If you can, place the batteries under load and use a DVM meter on millivolts and see if you can find any areas of higher than normal voltage drop (to isolate a bad or dirty cable/connection--removing the ground, then cleaning the "warm" terminals vigorously using wire brushes or sandpaper--and checking for bad cable crimps is worth doing). If all of the cables and connections look OK, then you are probably looking at problem batteries and replacing the two is probably worth the money (only 10% of cost of an entire bank). When the rest of the bank needs to be replaced, you should probably replace these two "newer" batteries too.
The cracked battery could be the result of handling or excess heat because of terminal or internal issues. If you have a "bad" jumper cable, not repairing/replacing it can cause the new battery to fail early too. If there is an acid leak due to the cracked case, it is possible that you will need to replace the cable.
The battery string is, pretty much, only as good as its weakest link(s). It sounds like you don't have very many charge cycles on the battery bank. Is the charger behaving properly? Proper voltages and times--no long periods of overcharging/dry cells or long periods of no charging while batteries are partially discharged?
wow, i'm slipping. a crack in the case and warm to the touch is a very bad sign. odds are you should replace the whole lot of them.
You aren't slipping - I added that info after reading your first response, sorry Niel.
relief and thanks for telling me that. replace the whole lot of them. if there's any semigood ones left over they may be usable in other applications, but not with the new battery replacements and i certainly would not consider them reliable.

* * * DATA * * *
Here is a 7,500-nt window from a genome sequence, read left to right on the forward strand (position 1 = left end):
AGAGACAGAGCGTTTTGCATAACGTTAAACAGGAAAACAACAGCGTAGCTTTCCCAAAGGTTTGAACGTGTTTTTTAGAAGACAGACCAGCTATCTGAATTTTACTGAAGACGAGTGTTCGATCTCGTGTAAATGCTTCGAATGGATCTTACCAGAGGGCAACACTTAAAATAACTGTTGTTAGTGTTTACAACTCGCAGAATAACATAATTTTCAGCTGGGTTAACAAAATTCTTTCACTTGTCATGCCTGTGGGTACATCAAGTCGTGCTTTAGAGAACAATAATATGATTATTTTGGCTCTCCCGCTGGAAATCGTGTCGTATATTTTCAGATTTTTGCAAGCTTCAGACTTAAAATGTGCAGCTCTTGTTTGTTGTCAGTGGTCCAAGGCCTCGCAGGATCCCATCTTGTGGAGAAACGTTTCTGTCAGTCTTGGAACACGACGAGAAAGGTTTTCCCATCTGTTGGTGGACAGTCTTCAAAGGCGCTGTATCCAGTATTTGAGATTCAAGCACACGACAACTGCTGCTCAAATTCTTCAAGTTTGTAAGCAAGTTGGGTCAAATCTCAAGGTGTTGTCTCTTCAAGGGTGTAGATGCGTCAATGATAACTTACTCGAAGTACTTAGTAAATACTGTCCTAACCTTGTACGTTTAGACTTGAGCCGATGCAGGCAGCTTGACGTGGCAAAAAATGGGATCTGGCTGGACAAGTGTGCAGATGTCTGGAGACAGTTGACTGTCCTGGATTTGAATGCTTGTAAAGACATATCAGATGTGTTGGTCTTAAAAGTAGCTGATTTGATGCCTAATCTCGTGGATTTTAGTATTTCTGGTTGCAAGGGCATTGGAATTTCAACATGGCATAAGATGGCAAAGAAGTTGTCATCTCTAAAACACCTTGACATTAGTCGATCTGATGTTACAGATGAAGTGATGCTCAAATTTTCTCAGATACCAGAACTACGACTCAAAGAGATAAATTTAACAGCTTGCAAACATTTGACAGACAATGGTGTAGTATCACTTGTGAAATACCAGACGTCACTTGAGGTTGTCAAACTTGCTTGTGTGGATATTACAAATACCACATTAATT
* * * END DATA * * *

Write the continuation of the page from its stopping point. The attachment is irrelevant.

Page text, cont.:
nope, i think he's slipping. :-P
I replaced two batteries. The cracked one was a real mess. It had left some kind of greyish whiteish paste all over the bottom of the battery rack, I couldn't see until it was removed. It definetly had to be replaced and the area cleaned. The date code, I 5, means these batteries are only exactly 1 year old (I being September), so I will hold off replacing them all Niel, but I have a good feeling about it working better now, as it can only be as strong as the weakest battery. The other battery seemed to have a lower capacity as it reached maximum voltage sooner than the others and never stayed up in voltage after settling. Garages are HOT in the summer here in Las Vegas and maybe the heat shortened it's life, or excess DOD. New range is yet to be tested but I should be able to get almost 2 1/2 to 3 miles per battery, or 50 to 60 mile range, whereas before I would get maybe 44 miles.